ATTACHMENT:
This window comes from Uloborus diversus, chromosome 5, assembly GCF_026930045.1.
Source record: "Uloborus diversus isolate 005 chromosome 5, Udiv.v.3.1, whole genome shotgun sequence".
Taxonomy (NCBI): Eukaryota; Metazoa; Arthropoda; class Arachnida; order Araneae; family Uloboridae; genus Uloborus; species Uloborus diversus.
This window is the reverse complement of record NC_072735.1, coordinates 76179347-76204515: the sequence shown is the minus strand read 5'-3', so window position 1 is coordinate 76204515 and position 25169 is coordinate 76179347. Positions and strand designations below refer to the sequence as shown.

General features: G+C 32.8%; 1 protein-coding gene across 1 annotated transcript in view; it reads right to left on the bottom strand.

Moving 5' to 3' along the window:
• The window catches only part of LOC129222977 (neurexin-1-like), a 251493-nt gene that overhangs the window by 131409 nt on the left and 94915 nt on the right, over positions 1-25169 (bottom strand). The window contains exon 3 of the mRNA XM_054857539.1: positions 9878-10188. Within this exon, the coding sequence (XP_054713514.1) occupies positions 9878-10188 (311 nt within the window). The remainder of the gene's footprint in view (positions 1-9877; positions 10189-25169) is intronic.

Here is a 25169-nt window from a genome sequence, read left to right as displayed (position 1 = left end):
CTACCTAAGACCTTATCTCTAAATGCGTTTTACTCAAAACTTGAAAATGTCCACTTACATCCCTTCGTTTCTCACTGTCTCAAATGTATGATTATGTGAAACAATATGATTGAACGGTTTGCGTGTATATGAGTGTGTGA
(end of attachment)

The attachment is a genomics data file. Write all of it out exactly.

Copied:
This window comes from Uloborus diversus, chromosome 5, assembly GCF_026930045.1.
Source record: "Uloborus diversus isolate 005 chromosome 5, Udiv.v.3.1, whole genome shotgun sequence".
Taxonomy (NCBI): Eukaryota; Metazoa; Arthropoda; class Arachnida; order Araneae; family Uloboridae; genus Uloborus; species Uloborus diversus.
This window is the reverse complement of record NC_072735.1, coordinates 76179347-76204515: the sequence shown is the minus strand read 5'-3', so window position 1 is coordinate 76204515 and position 25169 is coordinate 76179347. Positions and strand designations below refer to the sequence as shown.

General features: G+C 32.8%; 1 protein-coding gene across 1 annotated transcript in view; it reads right to left on the bottom strand.

Moving 5' to 3' along the window:
• The window catches only part of LOC129222977 (neurexin-1-like), a 251493-nt gene that overhangs the window by 131409 nt on the left and 94915 nt on the right, over positions 1-25169 (bottom strand). The window contains exon 3 of the mRNA XM_054857539.1: positions 9878-10188. Within this exon, the coding sequence (XP_054713514.1) occupies positions 9878-10188 (311 nt within the window). The remainder of the gene's footprint in view (positions 1-9877; positions 10189-25169) is intronic.

Here is a 25169-nt window from a genome sequence, read left to right as displayed (position 1 = left end):
CTACCTAAGACCTTATCTCTAAATGCGTTTTACTCAAAACTTGAAAATGTCCACTTACATCCCTTCGTTTCTCACTGTCTCAAATGTATGATTATGTGAAACAATATGATTGAACGGTTTGCGTGTATATGAGTGTGTGA